Browsing by Subject "INFANCY"

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  • Greiff, Samuel; Wuestenberg, Sascha; Goetz, Thomas; Vainikainen, Mari-Pauliina; Hautamäki, Jarkko; Bornstein, March H. (2015)
    Scientists have studied the development of the human mind for decades and have accumulated an impressive number of empirical studies that have provided ample support for the notion that early cognitive performance during infancy and childhood is an important predictor of later cognitive performance during adulthood. As children move from childhood into adolescence, their mental development increasingly involves higher-order cognitive skills that are crucial for successful planning, decision-making, and problem solving skills. However, few studies have employed higher-order thinking skills such as complex problem solving (CPS) as developmental outcomes in adolescents. To fill this gap, we tested a longitudinal developmental model in a sample of 2,021 Finnish sixth grade students (M = 12.41 years, SD = 0.52; 1,041 female, 978 male, 2 missing sex). We assessed working memory (WM) and fluid reasoning (FR) at age 12 as predictors of two CPS dimensions: knowledge acquisition and knowledge application. We further assessed students' CPS performance 3 years later as a developmental outcome (N = 1696; M = 15.22 years, SD = 0.43; 867 female, 829 male). Missing data partly occurred due to dropout and technical problems during the first days of testing and varied across indicators and time with a mean of 27.2%. Results revealed that FR was a strong predictor of both CPS dimensions, whereas WM exhibited only a small influence on one of the two CPS dimensions. These results provide strong support for the view that CPS involves FR and, to a lesser extent, WM in childhood and from there evolves into an increasingly complex structure of higher-order cognitive skills in adolescence.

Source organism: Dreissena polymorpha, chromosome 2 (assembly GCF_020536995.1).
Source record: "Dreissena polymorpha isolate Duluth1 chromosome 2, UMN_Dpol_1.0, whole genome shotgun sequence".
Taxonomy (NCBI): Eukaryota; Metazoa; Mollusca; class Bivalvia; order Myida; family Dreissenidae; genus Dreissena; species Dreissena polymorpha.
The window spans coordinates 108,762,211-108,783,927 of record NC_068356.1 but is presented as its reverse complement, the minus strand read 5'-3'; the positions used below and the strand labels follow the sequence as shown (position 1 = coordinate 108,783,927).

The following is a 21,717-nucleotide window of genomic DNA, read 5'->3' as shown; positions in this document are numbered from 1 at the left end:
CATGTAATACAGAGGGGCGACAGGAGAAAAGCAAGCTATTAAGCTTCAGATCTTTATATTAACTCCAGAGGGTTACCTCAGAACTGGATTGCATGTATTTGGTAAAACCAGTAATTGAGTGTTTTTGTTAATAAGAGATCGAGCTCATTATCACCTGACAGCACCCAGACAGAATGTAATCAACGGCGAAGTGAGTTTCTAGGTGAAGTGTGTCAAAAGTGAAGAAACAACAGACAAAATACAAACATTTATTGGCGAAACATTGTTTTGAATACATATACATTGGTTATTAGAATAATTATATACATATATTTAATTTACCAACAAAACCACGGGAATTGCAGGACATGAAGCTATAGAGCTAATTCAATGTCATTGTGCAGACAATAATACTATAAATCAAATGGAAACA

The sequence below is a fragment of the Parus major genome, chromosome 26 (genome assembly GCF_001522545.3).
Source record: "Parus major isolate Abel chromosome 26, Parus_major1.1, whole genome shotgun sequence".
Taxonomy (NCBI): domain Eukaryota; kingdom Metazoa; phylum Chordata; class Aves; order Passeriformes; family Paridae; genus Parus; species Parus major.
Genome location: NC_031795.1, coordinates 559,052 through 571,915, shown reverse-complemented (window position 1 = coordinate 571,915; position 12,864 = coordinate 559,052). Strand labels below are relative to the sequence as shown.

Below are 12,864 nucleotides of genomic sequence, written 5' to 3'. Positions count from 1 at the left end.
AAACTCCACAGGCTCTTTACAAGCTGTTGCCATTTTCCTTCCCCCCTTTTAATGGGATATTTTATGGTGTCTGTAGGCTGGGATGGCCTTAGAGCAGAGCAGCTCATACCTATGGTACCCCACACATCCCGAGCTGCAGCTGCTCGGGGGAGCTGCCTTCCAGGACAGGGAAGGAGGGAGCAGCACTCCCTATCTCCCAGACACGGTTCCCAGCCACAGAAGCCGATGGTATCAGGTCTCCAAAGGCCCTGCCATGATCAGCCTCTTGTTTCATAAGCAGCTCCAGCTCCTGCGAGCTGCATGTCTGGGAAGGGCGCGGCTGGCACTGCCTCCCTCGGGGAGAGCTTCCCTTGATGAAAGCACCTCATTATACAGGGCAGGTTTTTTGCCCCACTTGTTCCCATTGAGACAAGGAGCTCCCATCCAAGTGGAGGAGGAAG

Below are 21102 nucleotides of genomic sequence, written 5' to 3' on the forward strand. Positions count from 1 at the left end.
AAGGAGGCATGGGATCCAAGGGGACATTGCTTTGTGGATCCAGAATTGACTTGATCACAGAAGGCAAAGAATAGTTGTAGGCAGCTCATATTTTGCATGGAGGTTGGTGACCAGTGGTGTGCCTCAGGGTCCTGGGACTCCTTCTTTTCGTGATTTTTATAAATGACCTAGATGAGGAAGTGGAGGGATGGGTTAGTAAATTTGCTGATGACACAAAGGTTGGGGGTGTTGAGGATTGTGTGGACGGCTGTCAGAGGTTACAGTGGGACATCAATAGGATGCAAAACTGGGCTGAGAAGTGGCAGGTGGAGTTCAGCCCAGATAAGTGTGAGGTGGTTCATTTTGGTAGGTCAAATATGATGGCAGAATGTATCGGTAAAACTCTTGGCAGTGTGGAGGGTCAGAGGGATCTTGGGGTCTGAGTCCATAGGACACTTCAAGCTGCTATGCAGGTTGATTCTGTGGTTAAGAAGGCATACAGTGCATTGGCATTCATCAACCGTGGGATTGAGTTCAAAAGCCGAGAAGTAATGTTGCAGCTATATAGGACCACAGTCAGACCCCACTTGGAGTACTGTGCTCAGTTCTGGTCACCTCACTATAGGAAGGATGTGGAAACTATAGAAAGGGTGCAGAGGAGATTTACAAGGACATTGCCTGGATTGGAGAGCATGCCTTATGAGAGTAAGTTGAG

• Sebert, Sylvain; Lowry, Estelle; Aumuller, Nicole; Bermudez, Mercedes G.; Bjerregaard, Lise G.; de Rooij, Susanne R.; De Silva, Maneka; El Marroun, Hanan; Hummel, Nadine; Juola, Teija; Mason, Giacomo; Much, Daniela; Oliveros, Elena; Poupakis, Stavros; Rautio, Nina; Schwarzfischer, Phillipp; Tzala, Evangelia; Uhl, Olaf; van de Beek, Cornelieke; Vehmeijer, Florianne; Verdejo-Roman, Juan; Wasenius, Niko; Webster, Claire; Ala-Mursula, Leena; Herzig, Karl-Heinz; Keinanen-Kiukaanniemi, Sirkka; Miettunen, Jouko; Baker, Jennifer L.; Campoy, Cristina; Conti, Gabriella; Eriksson, Johan G.; Hummel, Sandra; Jaddoe, Vincent; Koletzko, Berthold; Lewin, Alex; Rodriguez-Palermo, Maria; Roseboom, Tessa; Rueda, Ricardo; Evans, Jayne; Felix, Janine F.; Prokopenko, Inga; Sorensen, Thorkild I. A.; Jarvelin, Marjo-Riitta (2019)
  • Jalkanen, Jenni; Heikkila, Jukka; Kyrklund, Kristiina; Taskinen, Seppo (2016)
    Purpose: We evaluated the age at which boys with a history of posterior urethral valves after no or minimal anticholinergic medication achieve urinary continence and the factors contributing to continence. Materials and Methods: We reviewed the hospital records of all males treated for posterior urethral valves at a single institution between 1990 and 2008. Continence was considered to have been attained if no weekly wetting episodes occurred. We evaluated the influence of patient characteristics, including reduced kidney function and primary ring type ureteral stoma, on age at which continence was achieved. Results: A total of 76 patients were assessed. Achievement of daytime and nighttime urinary continence was markedly delayed in patients (mean +/- SD age 5.5 +/- 3.3 years and 5.4 +/- 3.0 years, respectively) compared to the reference population (2.3 +/- 0.5 and 2.9 +/- 1.2, p <0.001). Increased serum creatinine levels at age 5 years were associated with later daytime and nighttime continence (mean +/- SD 6.0 +/- 3.2 and 5.5 +/- 2.6 years, respectively, vs 4.1 +/- 2.3 and 3.7 +/- 1.4 years, respectively, in patients with normal serum creatinine, p Conclusions: Patients with posterior urethral valves achieve daytime and nighttime urinary continence significantly later than their healthy peers. Prenatal or neonatal diagnosis and high serum creatinine are associated with later attainment of continence.
  • the DIABIMMUNE Study Group; Mustonen, Neea; Siljander, Heli; Peet, Aleksandr; Tillmann, Vallo; Härkönen, Taina; Ilonen, Jorma; Hyöty, Heikki; Knip, Mikael (2019)